|Frequency||Quarterly (or as frequent as necessary)||Quarterly (or as frequent as necessary)||Quarterly (or as frequent as necessary)||Semiannually (conference calls every two weeks)|
13. Canada has a comprehensive special resolution regime for federally regulated financial institutions which includes significant powers of intervention. The main resolution authority for federal deposit taking institutions is the CDIC, but some resolution powers are also held by OSFI and MOF. The private policyholder protection schemes for life insurance (Assuris6) and P&C insurance (PACICC7) play important roles in the resolution of insurance companies. All federally regulated financial institutions are liquidated under the Winding-up and Restructuring Act, rather than the bankruptcy law applicable to most ordinary business enterprises, the Bankruptcy and Insolvency Act.
14. The authorities continue to develop their approach to the “too big to fail” Financial institutions. The six largest banks dominate the banking sector. Their size implies that, in the event of a major bank failure, the impact on the financial system and the economy as a whole would be potentially massive. A comprehensive risk management framework for Canada’s systemically important banks that includes a higher capital requirement, implementation of a bail-in regime, as well as enhanced supervision and recovery and resolution plans for these institutions was announced in March 2013, although some of these measures have been implemented by the authorities for several years already (i.e. recovery, and more recently, resolution planning). Such measures are aimed at ensuring that the resolution of a systemically important financial institution could be handled in an orderly manner, while minimizing broader financial stability risks and tax payer contribution.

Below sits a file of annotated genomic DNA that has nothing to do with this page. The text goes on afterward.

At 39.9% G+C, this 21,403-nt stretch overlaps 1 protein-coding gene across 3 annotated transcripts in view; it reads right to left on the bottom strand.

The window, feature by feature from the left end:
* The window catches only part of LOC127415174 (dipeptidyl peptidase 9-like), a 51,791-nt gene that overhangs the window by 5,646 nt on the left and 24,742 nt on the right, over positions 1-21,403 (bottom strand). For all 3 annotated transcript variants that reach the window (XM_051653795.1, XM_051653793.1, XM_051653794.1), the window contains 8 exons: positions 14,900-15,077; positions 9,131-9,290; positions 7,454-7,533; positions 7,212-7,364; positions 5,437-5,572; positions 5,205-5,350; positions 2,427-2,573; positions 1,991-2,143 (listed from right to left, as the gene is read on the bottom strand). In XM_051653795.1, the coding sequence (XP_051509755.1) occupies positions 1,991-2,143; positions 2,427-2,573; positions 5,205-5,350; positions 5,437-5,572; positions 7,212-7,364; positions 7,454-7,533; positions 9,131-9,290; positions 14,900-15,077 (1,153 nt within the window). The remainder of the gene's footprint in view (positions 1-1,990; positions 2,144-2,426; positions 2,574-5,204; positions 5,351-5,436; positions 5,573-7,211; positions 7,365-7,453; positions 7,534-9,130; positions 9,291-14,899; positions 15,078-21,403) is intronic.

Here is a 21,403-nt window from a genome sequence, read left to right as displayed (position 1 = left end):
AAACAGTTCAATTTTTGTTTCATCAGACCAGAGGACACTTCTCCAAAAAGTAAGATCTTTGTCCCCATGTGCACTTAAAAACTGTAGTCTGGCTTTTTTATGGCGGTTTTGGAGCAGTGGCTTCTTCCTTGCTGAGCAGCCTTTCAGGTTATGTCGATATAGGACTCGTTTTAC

15. The provincially regulated institutions follow different resolution regimes. Securities and investment firms are regulated at the provincial level and are subject to the same regime as applies to the liquidation of ordinary business enterprises, while customers of securities broker/dealers are protected against loss by the Canadian Investor Protection Fund, which does not have any statutory powers of intervention. Credit cooperatives are resolved and liquidated under specific provincial legislation. The provincial institutional arrangements for crisis management are generally self-contained, but provincial-federal financial stability ties exist (see Chapter V).
16. Preliminary discussions have begun to develop a policy framework for the recovery and resolution of financial market infrastructures (FMIs). At present, privately owned FMIs would follow the ordinary corporate insolvency regime. The BOC has articulated an oversight framework for FMIs8, requires all designated FMIs to observe the Principles for Financial Market Infrastructures, and regularly conducts assessments of designated FMIs’ observance of these standards.
C. Coordination and Cooperation Before and During Crises
17. There is evidence of good cooperation among authorities both inside and outside the existing federal committees. Some intrinsic features of the institutional construct facilitate such cooperation. One example is the cross-agency participation in the decision making bodies.9 Furthermore, Canada has a long practice of rotating senior civil servants across public authorities. While informal, this allows different institutional cultures to blend.